Professionals and practitioners from across the food and beverage industry converged this past April to discuss the cultural factors and trends transforming their business at The Hartman Group’s A.C.T. “Food Culture Forecast 2015.” The Hartman Group recently released 10 takeaways from the event.
1. Common food rituals are eroding, along with eating styles and meal prep habits. Today, nearly half of all eating occasions are alone, The Hartman Group research found. As households get smaller, interest in traditional meal occasions is waning while snack occasions are climbing. In 2014, only 31% of dinners were made from scratch, and 60% of dinners were planned within an hour of eating. Additionally, over half of family households cooked multiple meals/dishes to cater to individual preferences.
2. Fresh, real and less processed are the new symbols of food quality today, the study found. Food buying trends show that consumers are looking for foods that are minimally processed, contain only ingredients they recognize, have a short list of ingredients, or are local.
3. The study found that the 9.5% of the population who live in households with incomes over $100,000 and who are college or higher educated are heavily influencing U.S. food culture, elevating the culinary and health awareness of other consumers.
4. Premium food product is driving sales in healthy food categories, the study found. Premium sales accounts for 33% of the yogurt market, 28% of the nutrition bars market and 22% of the coffee sector, the study noted. Other healthy fare that is of growing popularity among consumers are high protein, fresh and less processed, free form foods, nutrient dense, and easy-to-eat hand-to-mouth healthy snacks, along with digestive superfoods, alternative slow carbs and lower sugar-content energy foods.
5. Consumers are shopping more channels and seeking value through multiple shopping trips, the study found. In 2014, 61% of consumers made two to three shopping trips per week for food in different channels, the most popular of which are grocery, mass/supermarket, club and natural/specialty stores. Specialty/natural stores have the highest satisfaction and customer loyalty are most often associated with a fun experience, the study said, while Costco, Trader Joe’s and Wegman’s are cited as offering a spontaneous and enjoyable experience.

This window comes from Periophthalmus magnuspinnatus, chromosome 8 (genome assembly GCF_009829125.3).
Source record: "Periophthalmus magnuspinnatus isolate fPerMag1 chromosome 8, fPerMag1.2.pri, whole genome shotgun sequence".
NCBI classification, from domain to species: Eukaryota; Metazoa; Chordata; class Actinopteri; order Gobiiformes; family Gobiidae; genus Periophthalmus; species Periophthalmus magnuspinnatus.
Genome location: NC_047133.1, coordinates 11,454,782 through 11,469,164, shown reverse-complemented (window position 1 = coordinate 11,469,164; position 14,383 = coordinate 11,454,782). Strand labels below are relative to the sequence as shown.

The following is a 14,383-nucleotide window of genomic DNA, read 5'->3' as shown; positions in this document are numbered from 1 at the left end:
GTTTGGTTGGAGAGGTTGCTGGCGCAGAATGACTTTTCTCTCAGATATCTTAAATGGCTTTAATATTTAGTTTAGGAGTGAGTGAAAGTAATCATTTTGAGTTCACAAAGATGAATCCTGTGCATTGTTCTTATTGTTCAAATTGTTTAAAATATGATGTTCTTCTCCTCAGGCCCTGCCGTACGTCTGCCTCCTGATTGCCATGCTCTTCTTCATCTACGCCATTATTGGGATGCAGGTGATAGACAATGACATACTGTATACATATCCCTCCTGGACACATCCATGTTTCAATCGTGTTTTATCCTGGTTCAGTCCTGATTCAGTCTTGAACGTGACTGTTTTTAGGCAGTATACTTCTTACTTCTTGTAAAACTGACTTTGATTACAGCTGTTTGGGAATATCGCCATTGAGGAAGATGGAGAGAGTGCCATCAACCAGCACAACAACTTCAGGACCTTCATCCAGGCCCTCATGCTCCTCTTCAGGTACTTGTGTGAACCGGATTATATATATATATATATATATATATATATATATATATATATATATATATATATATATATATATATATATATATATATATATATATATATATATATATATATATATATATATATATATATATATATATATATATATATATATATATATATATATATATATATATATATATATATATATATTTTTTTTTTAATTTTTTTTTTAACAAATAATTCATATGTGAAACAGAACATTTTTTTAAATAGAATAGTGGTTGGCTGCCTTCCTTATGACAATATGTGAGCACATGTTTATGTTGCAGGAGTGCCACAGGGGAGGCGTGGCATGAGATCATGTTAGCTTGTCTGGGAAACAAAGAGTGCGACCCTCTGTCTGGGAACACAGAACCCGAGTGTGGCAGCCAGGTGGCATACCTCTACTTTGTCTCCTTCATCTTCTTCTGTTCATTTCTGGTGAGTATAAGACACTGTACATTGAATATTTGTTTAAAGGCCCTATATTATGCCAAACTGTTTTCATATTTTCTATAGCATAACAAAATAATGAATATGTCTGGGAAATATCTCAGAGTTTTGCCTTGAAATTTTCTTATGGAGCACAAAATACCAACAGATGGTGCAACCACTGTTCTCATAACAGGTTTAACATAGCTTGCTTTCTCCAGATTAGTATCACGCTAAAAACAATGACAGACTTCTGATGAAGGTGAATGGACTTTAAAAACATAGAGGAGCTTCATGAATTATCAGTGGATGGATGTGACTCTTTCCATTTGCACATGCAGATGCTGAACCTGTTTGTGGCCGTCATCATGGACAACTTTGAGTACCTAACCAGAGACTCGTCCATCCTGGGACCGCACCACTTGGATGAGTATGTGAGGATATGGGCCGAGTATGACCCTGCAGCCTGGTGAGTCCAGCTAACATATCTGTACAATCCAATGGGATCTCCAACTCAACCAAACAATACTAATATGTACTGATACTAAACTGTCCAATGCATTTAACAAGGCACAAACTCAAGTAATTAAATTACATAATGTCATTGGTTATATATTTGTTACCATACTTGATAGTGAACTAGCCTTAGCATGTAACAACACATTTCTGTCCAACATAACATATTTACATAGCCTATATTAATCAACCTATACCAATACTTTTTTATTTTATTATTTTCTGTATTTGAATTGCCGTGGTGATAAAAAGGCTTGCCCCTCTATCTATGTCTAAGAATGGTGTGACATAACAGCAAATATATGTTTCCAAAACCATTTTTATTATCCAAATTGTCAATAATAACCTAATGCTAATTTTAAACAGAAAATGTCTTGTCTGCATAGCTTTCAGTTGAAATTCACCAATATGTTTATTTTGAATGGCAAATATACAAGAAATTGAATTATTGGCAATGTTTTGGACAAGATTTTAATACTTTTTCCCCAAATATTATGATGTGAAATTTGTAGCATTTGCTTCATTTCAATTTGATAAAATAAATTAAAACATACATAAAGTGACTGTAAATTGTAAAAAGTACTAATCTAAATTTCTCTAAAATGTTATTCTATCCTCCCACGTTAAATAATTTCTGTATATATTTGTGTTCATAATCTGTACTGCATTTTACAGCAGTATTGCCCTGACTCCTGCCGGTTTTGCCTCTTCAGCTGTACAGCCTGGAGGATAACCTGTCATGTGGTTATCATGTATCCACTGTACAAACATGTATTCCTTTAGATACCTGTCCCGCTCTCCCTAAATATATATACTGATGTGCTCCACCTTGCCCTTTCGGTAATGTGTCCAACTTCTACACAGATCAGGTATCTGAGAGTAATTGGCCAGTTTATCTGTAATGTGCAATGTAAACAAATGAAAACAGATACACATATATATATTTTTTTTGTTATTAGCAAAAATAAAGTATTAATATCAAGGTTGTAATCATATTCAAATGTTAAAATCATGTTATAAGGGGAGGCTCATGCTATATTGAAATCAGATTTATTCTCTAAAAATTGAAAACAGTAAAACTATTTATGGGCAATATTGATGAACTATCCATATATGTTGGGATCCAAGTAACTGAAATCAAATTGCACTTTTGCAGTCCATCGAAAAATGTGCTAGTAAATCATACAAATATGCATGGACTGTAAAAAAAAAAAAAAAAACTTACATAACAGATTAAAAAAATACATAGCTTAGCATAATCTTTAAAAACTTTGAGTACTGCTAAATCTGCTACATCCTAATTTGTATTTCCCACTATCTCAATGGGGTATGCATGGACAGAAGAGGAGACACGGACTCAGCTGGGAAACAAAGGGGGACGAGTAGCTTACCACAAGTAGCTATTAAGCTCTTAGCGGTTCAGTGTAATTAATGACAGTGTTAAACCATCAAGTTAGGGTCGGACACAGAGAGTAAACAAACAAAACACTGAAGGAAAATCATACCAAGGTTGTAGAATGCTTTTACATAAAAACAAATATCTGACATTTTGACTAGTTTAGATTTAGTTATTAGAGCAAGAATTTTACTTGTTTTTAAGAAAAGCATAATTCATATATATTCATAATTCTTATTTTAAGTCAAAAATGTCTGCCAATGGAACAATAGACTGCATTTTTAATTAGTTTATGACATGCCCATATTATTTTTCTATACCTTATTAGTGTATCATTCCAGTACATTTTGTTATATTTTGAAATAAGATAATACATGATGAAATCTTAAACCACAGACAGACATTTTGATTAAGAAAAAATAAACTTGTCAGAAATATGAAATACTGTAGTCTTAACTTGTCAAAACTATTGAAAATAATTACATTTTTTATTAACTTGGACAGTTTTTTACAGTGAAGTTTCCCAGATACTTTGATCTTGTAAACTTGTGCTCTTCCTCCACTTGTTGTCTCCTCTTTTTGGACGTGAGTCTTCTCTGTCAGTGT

6. Digital technology is making consumers aware of new flavors, ingredients, and cuisines. The survey said 31% of respondents use digital technologies to communicate openly with those who produce their food, and 20% use it to buy directly from small merchants or artisans. About four in 10 consumers said they would trust a food website because it has good photos or visuals, and 70% said they used a recipe from a website or app in 2014. The percentage of consumers ordering groceries online is also rising, up 5% since 2012, the study noted.
7. Millennials are taking a more proactive stance towards their health and are more focused on community, social issues and humane treatment of animals than their older counterparts, the study said. They are more likely to opt for foods with premium distinctions, including natural ingredients, non-GMO, organic, allergen-free and locally grown or manufactured.
8. New diets and sources of nutrition are also shaping the food market. Plant-centric diets and free-form foods are some of the most popular diet trends, and consumers are seeking nutrition from new culinary ingredients or sources, such as protein from insects.
9. Consumers are eating out differently than they have in the past. The study found that Americans dined out 16 occasions a month, 14 for everyday and two for special occasions. Up to 80% of adults said they have changed their dining habits in the past few years, 42% said they order healthier, 31% said they try new flavors/styles, 34% avoid sugar-added beverages, 25% choose fresh, cook-to-order meals, and 18% choose more global/ethnic foods. The study noted that breakfast, small bites, eliminating additives, organic, and snacking are high-potential opportunities in the dining industry.
10. The study noted that over the next five years, mid-market consumers are projected to become more selective and continue to upgrade their culinary and healthy-eating skills. The study suggests that the move towards fresh and healthy with continue, but raises the question of how far they will go.